It also shone a light on the complexity of the deal and the number of parties involved. In 2009, when Neymar Jr was aged 17 and was not even a regular in the first team, Santos already feared losing the boy’s services. To entice him to stay, the club put together a vastly improved contract negotiated by selling “chunks” of the player, accounting for 40% of his economic rights, to DIS, a fund belonging to a Brazilian supermarket mogul. By the time he was sold to Barcelona, Teisa, a group formed by some of the club’s directors, also owned a further 5% of the golden goose.

Neymar’s tale is emblematic of why Fifa’s decision to ban third-party ownership “within three or four years” will have a strong impact in Brazilian football. Without investors, Santos would have never been able to hold on to their biggest poster-boy when big clubs, Chelsea included, came knocking – even though the process also included the club pretty much relinquishing any participation in the player’s image rights.

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Second Presidential Debate in Brazil’s Second Round Election Runoff

October 16, 2014

Layne Vandenberg – Brazil Institute, 10/16/2014

Presidential candidates Dilma Rousseff and Aécio Neves

Presidential candidates Dilma Rousseff and Aécio Neves

The second set of presidential debates between the incumbent President Dilma Rousseff of the Workers’ Party (PT) and Aécio Neves of the Social Democratic Party (PSDB) takes place tonight. This debate, following the first one last Tuesday (10/14), will hopefully begin to turn the tides of Brazilian voters in what Mauro Paulino, a Datafolha pollster, says is one of the most unpredictable elections in Brazil’s history.

After the first round of voting on October 5th, the candidates were narrowed down to two: Dilma Rousseff, who received 41.5% of the votes, and Aécio Neves, who received 31.5%. Third place runner-up, Marina Silva (PSB), who was anticipated to advance to the second round along with Rousseff because of her rapid rise after the death of Eduardo Campos, was left with only 21.3%. This past Sunday, Silva officially endorsed Neves, possibly posing herself as king maker of the election. Rousseff and Neves will compete in a second round runoff election on October 26th to determine the presidency. Read the rest of this entry »


Why Brazil needs change: Voters should ditch Dilma Rousseff and elect Aécio Neves

October 16, 2014

The Economist Print Edition, 10/16/2014

In 2010, when Brazilians elected Dilma Rousseff as president, their country seemed at last to be living up to its huge potential. The economy expanded by 7.5% that year, setting the seal on eight years of faster growth and a steep fall in poverty under Luiz Inácio Lula da Silva, Ms Rousseff’s political mentor and the leader of the centre-left Workers’ Party (PT). But four years later that promise has disappeared. Under Ms Rousseff the economy has stalled and social progress has slowed. Sanctions-hit Russia aside, Brazil is by far the weakest performer in the BRIC club of big emerging economies. In June 2013 over a million Brazilians took to the streets to protest against poor public services and political corruption.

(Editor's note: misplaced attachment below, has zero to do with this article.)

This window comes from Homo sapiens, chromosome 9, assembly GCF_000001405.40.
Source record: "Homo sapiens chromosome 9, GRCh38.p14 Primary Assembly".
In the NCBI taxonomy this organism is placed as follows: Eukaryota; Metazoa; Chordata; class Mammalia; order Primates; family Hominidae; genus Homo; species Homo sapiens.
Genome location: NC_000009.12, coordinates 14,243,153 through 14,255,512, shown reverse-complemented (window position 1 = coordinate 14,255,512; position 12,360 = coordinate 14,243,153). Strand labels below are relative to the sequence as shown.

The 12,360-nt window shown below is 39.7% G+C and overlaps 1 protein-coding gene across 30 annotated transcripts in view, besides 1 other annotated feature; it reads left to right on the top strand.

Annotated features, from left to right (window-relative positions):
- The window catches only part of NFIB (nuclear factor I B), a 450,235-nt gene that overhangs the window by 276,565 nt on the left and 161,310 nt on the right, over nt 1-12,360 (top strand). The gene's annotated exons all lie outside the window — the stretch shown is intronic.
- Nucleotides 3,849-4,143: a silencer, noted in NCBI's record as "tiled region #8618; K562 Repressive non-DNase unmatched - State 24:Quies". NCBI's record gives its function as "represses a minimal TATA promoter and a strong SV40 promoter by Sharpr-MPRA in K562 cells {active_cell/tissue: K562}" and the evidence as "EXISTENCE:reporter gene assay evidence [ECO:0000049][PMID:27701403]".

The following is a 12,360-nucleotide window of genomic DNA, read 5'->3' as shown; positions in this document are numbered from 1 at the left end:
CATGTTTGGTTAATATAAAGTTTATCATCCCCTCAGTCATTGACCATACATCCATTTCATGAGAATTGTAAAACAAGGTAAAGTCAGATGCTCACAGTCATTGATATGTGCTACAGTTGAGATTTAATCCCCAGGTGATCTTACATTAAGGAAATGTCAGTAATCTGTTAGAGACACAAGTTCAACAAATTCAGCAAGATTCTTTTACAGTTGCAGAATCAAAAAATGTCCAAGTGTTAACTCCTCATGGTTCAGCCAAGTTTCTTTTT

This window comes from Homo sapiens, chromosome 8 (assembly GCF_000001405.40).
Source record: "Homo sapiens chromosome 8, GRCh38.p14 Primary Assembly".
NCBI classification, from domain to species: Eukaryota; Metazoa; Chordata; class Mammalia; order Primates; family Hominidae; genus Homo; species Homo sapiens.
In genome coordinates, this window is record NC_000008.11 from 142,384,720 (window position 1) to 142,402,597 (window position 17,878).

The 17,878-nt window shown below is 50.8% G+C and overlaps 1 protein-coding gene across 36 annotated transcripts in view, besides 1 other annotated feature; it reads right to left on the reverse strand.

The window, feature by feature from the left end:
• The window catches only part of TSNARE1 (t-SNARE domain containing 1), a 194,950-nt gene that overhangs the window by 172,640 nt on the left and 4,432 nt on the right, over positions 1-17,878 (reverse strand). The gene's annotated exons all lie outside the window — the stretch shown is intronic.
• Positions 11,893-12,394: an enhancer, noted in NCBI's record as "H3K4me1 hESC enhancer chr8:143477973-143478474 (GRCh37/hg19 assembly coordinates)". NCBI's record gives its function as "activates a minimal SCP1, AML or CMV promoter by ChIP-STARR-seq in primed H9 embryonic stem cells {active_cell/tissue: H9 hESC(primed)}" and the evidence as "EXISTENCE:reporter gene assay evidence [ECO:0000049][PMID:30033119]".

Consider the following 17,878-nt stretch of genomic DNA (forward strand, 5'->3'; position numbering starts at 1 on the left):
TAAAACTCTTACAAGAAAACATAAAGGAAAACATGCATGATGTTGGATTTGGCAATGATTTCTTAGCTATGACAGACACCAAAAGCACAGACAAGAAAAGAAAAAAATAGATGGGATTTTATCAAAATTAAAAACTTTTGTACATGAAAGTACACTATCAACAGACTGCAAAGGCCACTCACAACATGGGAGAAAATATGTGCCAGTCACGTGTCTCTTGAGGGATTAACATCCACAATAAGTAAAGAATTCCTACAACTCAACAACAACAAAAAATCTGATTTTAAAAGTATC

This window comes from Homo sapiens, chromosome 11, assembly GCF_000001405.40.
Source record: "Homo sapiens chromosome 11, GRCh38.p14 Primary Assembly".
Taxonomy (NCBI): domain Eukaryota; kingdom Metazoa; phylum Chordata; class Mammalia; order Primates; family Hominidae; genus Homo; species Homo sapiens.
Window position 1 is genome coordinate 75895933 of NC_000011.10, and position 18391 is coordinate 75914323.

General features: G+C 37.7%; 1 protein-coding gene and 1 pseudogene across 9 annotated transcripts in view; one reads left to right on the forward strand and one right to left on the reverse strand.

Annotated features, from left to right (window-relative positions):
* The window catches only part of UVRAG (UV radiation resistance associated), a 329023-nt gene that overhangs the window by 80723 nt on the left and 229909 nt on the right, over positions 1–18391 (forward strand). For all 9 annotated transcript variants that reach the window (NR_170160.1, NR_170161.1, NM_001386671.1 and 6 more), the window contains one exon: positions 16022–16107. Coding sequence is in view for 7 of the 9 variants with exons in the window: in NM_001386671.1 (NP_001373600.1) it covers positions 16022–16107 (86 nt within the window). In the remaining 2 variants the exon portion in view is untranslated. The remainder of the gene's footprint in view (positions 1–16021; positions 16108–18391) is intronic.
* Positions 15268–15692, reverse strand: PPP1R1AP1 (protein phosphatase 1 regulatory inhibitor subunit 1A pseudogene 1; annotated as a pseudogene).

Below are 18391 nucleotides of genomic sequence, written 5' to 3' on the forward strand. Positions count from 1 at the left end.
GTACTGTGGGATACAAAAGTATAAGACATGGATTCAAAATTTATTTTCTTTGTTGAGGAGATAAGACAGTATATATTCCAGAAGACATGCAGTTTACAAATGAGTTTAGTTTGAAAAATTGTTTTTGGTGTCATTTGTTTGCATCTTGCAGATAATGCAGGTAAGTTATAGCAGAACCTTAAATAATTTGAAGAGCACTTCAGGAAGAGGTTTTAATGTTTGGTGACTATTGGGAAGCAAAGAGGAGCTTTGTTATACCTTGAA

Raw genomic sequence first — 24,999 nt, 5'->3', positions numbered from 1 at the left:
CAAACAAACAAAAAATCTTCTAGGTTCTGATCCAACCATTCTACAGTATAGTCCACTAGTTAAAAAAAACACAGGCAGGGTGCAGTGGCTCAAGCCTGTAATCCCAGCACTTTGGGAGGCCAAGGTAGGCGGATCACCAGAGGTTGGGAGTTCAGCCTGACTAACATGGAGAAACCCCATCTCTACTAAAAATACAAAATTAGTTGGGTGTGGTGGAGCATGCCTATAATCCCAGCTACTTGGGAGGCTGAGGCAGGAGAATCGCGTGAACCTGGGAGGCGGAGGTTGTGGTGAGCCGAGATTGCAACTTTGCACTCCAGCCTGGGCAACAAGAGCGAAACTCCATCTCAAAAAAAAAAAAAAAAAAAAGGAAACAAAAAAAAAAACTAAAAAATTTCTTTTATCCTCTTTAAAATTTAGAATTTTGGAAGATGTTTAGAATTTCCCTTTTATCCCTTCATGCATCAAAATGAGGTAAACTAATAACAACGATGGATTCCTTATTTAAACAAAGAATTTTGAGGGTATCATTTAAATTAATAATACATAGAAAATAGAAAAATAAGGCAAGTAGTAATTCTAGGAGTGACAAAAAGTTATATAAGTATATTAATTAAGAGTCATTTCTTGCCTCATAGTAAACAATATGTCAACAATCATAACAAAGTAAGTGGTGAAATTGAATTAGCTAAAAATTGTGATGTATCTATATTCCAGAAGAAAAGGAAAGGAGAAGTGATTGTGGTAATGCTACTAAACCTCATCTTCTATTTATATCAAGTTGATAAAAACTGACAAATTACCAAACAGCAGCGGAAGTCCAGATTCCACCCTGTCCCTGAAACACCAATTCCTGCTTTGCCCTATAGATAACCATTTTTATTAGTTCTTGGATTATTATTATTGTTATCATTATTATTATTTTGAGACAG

Ever since the protests the polls have shown that two-thirds of respondents want the next president to be different. So one might have expected them to turf out Ms Rousseff in the first round of the country’s presidential election on October 5th. In the event she secured 41.6% of the vote and remains the narrow favourite to win the run-off ballot on October 26th. That is mainly because most Brazilians have not yet felt the economic chill in their daily lives—though they soon will. And it is partly because her opponent, Aécio Neves of the centre-right Party of Brazilian Social Democracy (PSDB), who won 33.6%, has struggled to persuade poorer Brazilians that the reforms he espouses—which the country urgently needs—will benefit rather than harm them. If Brazil is to avoid another four years of drift, it is vital that he succeeds in doing so.

Mr Neves’s task has been made harder by a campaign scarred by tragedy and upended by fate, as dramatic as a Brazilian telenovela. Two months ago the third-placed candidate, Eduardo Campos, died in a plane crash on his way to a rally. His former running-mate and replacement, Marina Silva, surged into the lead in the polls. An environmentalist, Ms Silva is the darling of the protesters, the symbol of a “new politics”. But attractive though her lack of a political machine might have seemed, it was a liability. Faced with sometimes underhand attacks from Ms Rousseff, Ms Silva wobbled. It did not help that she is an evangelical Protestant in what is still a largely Catholic country. In the end her 21% share of the vote was scarcely bigger than she managed in 2010. Rather than a “new politics”, the run-off will repeat the battle between the PT and the PSDB that has defined all Brazil’s presidential elections since 1994.